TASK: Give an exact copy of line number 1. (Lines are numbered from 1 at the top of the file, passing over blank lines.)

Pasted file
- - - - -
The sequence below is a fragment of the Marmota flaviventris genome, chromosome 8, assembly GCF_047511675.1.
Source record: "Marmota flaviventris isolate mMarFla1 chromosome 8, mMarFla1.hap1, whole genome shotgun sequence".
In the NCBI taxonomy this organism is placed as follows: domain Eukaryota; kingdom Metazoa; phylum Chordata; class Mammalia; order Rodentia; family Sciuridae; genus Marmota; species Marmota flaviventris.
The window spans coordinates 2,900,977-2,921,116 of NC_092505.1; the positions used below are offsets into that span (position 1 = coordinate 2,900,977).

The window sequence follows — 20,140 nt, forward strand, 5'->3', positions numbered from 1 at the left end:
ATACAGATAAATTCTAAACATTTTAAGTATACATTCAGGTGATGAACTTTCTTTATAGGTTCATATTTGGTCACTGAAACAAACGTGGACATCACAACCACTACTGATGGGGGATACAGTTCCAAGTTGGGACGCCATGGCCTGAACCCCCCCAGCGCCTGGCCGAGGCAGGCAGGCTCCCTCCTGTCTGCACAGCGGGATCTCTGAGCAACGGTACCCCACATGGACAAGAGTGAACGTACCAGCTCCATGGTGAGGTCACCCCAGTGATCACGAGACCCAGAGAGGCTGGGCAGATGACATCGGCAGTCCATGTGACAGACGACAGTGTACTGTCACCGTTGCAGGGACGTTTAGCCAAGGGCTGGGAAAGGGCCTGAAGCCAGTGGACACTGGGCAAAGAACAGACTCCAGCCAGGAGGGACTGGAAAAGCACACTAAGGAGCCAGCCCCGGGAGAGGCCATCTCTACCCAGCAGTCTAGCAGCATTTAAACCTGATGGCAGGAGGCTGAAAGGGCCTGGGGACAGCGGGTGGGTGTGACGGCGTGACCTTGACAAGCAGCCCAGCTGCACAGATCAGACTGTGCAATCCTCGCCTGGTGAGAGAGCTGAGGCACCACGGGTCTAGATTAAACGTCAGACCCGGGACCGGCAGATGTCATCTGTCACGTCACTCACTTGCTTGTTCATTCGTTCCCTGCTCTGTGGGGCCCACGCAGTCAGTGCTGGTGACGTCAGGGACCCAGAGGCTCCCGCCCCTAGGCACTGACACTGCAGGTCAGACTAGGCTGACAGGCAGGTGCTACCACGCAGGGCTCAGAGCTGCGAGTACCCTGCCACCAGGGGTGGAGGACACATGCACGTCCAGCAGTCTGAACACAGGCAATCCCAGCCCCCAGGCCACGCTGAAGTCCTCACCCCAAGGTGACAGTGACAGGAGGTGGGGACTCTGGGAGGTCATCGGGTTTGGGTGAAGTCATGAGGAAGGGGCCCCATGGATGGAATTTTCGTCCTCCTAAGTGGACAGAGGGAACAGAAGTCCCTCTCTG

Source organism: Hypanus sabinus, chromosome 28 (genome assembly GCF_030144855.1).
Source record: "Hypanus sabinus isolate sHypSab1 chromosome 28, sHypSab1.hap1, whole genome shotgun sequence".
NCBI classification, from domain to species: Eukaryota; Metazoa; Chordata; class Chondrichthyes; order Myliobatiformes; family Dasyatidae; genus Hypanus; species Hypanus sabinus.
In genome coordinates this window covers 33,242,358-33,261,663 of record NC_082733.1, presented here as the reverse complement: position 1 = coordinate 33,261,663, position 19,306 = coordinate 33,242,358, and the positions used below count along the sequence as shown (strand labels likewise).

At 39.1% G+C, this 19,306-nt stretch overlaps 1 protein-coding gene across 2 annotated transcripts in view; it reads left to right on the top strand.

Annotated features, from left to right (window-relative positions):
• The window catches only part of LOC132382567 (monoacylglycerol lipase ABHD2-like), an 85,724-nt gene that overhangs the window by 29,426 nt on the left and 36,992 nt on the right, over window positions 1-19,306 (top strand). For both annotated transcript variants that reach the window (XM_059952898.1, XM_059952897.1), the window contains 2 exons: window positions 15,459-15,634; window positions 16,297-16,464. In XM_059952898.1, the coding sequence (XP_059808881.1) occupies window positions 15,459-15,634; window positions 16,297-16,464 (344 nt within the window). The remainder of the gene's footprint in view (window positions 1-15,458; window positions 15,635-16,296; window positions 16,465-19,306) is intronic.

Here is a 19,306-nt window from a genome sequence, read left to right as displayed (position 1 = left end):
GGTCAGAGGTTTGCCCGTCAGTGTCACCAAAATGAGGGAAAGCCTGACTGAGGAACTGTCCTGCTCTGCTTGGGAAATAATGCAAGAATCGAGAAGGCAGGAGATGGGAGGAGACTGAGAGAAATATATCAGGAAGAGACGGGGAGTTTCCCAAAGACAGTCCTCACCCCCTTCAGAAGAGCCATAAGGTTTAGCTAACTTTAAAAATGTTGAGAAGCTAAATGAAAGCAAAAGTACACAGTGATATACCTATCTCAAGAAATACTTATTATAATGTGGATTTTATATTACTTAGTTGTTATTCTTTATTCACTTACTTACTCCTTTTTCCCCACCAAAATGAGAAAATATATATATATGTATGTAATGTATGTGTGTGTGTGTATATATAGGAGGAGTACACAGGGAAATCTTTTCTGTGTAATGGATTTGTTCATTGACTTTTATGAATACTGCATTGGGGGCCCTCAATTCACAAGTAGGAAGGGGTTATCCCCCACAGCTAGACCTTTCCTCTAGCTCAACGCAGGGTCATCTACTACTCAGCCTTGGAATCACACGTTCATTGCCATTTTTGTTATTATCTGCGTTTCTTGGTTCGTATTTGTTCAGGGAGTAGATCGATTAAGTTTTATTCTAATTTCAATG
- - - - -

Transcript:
The sequence below is a fragment of the Marmota flaviventris genome, chromosome 8, assembly GCF_047511675.1.